By CRU Senior Analyst, Puneet Paliwal, from CRU’s Scrap, DRI/HBI & Pig Iron Monitor
The CRU metallics price indicator (CRUmpi) for March rose by 7.4% month on month (MoM), to 357.7, which is its highest value since June 2022.
Strong Turkish buying of scrap and pig iron since the second half of February is the key factor that led to metallics price increases worldwide. These prices have also found the support of recent spikes in North American and European steel prices, particularly that of sheet.
Meanwhile, supply of metallics is on a gradual path to recovery, especially with scrap collection and processing gaining momentum across key supply regions, aided by current high prices. Supply is likely to catch up with demand in Q2, but fresh demand from Turkish reconstruction efforts will keep prices supported at much higher levels than our previous expectation.
Prices of metallics across the globe have either moved up or stayed stable MoM in March. The primary support to metallics prices came from the developments in the Turkish market. The tragic earthquakes that hit the country in early February had initially halted steel and scrap market activity. Since the second half of February, however, scrap buyers came back to the market with restocking demand, concluding deals at prices higher than those in early February. This was driven by the speculations around strong steel demand and production growth as the country initiates massive reconstruction efforts in the affected regions. We have published an Insight to assess these efforts: Earthquake reconstruction will be a big deal for steel demand.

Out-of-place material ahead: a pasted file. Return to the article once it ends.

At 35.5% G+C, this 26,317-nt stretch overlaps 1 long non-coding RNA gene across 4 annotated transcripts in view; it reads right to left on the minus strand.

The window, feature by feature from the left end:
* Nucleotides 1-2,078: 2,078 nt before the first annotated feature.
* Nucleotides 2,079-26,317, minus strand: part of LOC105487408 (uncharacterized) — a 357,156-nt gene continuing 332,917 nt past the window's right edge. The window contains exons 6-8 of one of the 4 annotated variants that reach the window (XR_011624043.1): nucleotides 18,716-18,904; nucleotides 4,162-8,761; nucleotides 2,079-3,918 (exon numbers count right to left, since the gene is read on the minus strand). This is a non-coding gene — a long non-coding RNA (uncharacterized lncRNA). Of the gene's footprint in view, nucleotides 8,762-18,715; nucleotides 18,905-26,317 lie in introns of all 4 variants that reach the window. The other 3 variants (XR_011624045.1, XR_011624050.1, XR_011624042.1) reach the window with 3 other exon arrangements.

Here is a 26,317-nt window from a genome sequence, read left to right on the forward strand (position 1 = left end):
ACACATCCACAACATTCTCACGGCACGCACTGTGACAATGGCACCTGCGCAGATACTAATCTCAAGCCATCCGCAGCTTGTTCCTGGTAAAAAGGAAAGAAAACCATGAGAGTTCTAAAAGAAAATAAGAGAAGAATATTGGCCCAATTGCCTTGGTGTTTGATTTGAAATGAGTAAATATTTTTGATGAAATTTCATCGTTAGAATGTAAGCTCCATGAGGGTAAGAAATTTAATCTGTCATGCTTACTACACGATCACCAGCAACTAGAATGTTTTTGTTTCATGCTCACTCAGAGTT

Speculative buying was such that it caused HMS 80:20 scrap import price to rise by $32 per ton, to $450 per ton CFR, over the past three weeks in Turkey, further leading to a rebar price rise of $45 per ton, to $765 per ton, in the past week. This opportunity to promptly pass on cost changes to consumers, while gradually raising margins, has encouraged Turkish steelmakers to book larger volumes of scrap and pig iron imports over the past few weeks, thereby pushing prices higher in other markets as well.
In the US, trades were still being settled in the scrap market at the time of writing, but scrap prices have moved higher by $50-70 per long ton. Supply of both prime and obsolete grades continues to remain limited, while export demand to Turkey has increased, particularly for supplies from the northeast. Meanwhile, domestic steelmakers also have healthy buy programs given the support provided by the recent spike in finished steel prices, particularly sheet. Moreover, the price spread between US pig iron and prime scrap has narrowed since its peak in 2022 Q4, encouraging mills to purchase more pig iron, leading to a reduction in inventories as supply continues to remain tight from Ukraine and Brazil. This has caused US pig iron prices to also move up by $30 per ton MoM to $555 per ton CFR NOLA.